Management clearly did not have any control over the economy. However, in doing their “Due Diligence” they failed to take into consideration the economic conditions.

I have a personal friend who with his brother inherited a very successful dry cleaning business from their father. The business was profitable enough to give each brother a good upper middle class income. However, they reasoned that if one location was immensely profitable how about three? They borrowed money and opened up two more locations. It didn’t take long for them to realize that the three locations were not bring in enough money to maintain their incomes and payback the debt at the same time. Very small businesses are not immune to debt blindness!

I can go on and recite a half dozen more instances that occurred in my time. History is littered with debt related failures. But, it seems many people in management continue to “reinvent the wheel.”

Debt: Good or Bad?

There is no such thing as “good” debt. There are only degrees of evil. I am well aware that many businesses must take on debt to buy the raw materials for products they will sell later. The debts will be repaid at the end of the season out of their sales. Many people consider this “good” debt.

If you look at the 1930s you will see that many farmers borrowed money from small banks to buy the supplies that they will need for the season. Through no fault of their own, they were not able to sell their crops and could not repay their loans to local banks. In turn these banks could not repay the loans that they took out from medium size banks. Medium size banks defaulted on loans from larger banks etc. This was how the great depression started. This “good” debt really turned out to be bad.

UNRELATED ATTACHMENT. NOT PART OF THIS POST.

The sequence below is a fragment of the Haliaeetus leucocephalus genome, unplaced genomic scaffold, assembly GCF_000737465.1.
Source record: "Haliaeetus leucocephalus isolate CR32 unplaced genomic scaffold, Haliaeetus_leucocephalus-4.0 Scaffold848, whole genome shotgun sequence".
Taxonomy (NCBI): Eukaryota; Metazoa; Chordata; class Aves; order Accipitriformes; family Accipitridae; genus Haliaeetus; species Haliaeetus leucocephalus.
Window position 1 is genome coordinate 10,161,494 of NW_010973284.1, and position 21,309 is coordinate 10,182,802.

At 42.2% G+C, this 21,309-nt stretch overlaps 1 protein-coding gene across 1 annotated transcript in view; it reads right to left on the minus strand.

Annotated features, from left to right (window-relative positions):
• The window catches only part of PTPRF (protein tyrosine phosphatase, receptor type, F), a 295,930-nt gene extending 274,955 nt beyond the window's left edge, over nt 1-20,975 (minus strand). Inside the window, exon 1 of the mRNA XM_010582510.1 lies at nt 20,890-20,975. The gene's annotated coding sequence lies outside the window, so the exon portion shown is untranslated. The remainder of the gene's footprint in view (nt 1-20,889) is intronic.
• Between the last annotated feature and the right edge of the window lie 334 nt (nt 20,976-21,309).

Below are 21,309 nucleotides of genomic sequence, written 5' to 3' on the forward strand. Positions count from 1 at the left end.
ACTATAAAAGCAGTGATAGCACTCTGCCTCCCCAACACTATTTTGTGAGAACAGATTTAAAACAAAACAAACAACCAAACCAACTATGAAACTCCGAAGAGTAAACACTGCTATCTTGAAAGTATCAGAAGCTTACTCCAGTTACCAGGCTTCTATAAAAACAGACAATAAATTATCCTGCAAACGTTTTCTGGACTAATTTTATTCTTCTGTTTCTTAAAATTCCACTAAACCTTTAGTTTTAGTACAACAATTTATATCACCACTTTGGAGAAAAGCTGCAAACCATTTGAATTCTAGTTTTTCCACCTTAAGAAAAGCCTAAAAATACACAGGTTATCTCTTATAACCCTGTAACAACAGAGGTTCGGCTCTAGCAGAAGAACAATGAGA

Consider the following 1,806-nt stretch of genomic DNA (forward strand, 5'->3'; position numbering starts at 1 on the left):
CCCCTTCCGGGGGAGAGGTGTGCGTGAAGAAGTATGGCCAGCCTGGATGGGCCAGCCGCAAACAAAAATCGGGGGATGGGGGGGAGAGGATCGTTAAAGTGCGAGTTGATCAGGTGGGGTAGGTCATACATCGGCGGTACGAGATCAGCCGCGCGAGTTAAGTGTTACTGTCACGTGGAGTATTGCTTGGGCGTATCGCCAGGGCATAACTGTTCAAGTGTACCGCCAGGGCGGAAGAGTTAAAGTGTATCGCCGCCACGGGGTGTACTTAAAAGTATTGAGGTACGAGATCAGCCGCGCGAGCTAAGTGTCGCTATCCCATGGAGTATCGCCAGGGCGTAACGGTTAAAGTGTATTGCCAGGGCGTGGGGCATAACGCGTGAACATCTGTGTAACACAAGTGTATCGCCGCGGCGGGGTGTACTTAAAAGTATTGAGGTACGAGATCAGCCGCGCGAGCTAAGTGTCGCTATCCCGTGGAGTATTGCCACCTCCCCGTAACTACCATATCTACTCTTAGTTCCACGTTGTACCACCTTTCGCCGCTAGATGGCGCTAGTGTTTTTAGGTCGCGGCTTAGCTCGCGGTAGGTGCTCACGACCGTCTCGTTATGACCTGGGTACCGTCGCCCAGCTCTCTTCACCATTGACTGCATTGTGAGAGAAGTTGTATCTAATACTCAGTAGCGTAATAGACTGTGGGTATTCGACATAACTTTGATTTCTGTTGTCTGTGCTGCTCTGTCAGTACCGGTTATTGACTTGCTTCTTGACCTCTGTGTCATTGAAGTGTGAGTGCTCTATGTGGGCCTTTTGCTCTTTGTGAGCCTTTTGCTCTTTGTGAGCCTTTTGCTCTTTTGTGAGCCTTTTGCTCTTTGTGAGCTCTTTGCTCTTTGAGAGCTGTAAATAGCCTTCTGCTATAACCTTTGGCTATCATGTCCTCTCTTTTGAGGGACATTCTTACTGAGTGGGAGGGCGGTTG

You do not have much control over the majority of bad things that can occur after you take out that loan. The only control you have is to never take out a loan that you do not have a way to handle if the situation turns negative. Remember also, that on the average an economic recession occurs every four to six years. Will you be prepared for it?

Get A Grip On Debt

I or no one else can recommend a certain level of debt to carry. I or no one else can tell you how to manage your debt. You are the only person that can do that. Everybody, every company is different and requires a different approach to debt management. What I will recommend is that you get a handle on your present debt and decide on whether it is necessary or not and how to go about reducing it. Reducing it should be a goal.

You are paying finance charges on that debt. Reduce those finance charges! Remember, every penny you save in interest, is a penny that goes right to your bottom line. Every penny you save is a penny more in profit.

Debt does matter! It matters with the Federal Government and the economy. It especially matters for private business with more limited resources.

If you have any further suggestions, do not keep it to yourself. Help your fellow readers!

If you have any questions, comments or suggestions drop me a line at